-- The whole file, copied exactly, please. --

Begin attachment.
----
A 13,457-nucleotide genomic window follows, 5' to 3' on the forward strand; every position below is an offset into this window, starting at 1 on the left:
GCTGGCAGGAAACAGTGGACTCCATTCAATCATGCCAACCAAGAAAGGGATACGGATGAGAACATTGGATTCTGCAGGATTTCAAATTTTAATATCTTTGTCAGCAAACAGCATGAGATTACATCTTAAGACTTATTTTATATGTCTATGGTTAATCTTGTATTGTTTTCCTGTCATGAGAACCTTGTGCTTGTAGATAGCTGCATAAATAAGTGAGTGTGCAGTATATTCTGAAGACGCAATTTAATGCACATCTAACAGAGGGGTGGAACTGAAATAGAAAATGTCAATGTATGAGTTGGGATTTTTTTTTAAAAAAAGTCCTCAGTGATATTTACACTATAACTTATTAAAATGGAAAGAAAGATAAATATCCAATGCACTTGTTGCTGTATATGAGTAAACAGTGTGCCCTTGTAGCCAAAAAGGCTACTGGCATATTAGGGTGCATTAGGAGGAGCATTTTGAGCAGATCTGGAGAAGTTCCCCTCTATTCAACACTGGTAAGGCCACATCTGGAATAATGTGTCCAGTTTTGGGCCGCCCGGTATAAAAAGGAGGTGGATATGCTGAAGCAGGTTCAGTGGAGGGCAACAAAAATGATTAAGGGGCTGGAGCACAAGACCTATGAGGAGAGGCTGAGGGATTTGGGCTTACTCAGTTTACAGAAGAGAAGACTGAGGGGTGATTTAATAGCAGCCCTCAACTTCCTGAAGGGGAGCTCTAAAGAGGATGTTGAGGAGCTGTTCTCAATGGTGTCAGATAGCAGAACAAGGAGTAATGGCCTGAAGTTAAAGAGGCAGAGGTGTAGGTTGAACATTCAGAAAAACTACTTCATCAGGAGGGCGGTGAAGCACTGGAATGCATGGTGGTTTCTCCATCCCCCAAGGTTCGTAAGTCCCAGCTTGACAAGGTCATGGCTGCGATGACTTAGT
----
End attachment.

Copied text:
A 13,457-nucleotide genomic window follows, 5' to 3' on the forward strand; every position below is an offset into this window, starting at 1 on the left:
GCTGGCAGGAAACAGTGGACTCCATTCAATCATGCCAACCAAGAAAGGGATACGGATGAGAACATTGGATTCTGCAGGATTTCAAATTTTAATATCTTTGTCAGCAAACAGCATGAGATTACATCTTAAGACTTATTTTATATGTCTATGGTTAATCTTGTATTGTTTTCCTGTCATGAGAACCTTGTGCTTGTAGATAGCTGCATAAATAAGTGAGTGTGCAGTATATTCTGAAGACGCAATTTAATGCACATCTAACAGAGGGGTGGAACTGAAATAGAAAATGTCAATGTATGAGTTGGGATTTTTTTTTAAAAAAAGTCCTCAGTGATATTTACACTATAACTTATTAAAATGGAAAGAAAGATAAATATCCAATGCACTTGTTGCTGTATATGAGTAAACAGTGTGCCCTTGTAGCCAAAAAGGCTACTGGCATATTAGGGTGCATTAGGAGGAGCATTTTGAGCAGATCTGGAGAAGTTCCCCTCTATTCAACACTGGTAAGGCCACATCTGGAATAATGTGTCCAGTTTTGGGCCGCCCGGTATAAAAAGGAGGTGGATATGCTGAAGCAGGTTCAGTGGAGGGCAACAAAAATGATTAAGGGGCTGGAGCACAAGACCTATGAGGAGAGGCTGAGGGATTTGGGCTTACTCAGTTTACAGAAGAGAAGACTGAGGGGTGATTTAATAGCAGCCCTCAACTTCCTGAAGGGGAGCTCTAAAGAGGATGTTGAGGAGCTGTTCTCAATGGTGTCAGATAGCAGAACAAGGAGTAATGGCCTGAAGTTAAAGAGGCAGAGGTGTAGGTTGAACATTCAGAAAAACTACTTCATCAGGAGGGCGGTGAAGCACTGGAATGCATGGTGGTTTCTCCATCCCCCAAGGTTCGTAAGTCCCAGCTTGACAAGGTCATGGCTGCGATGACTTAGT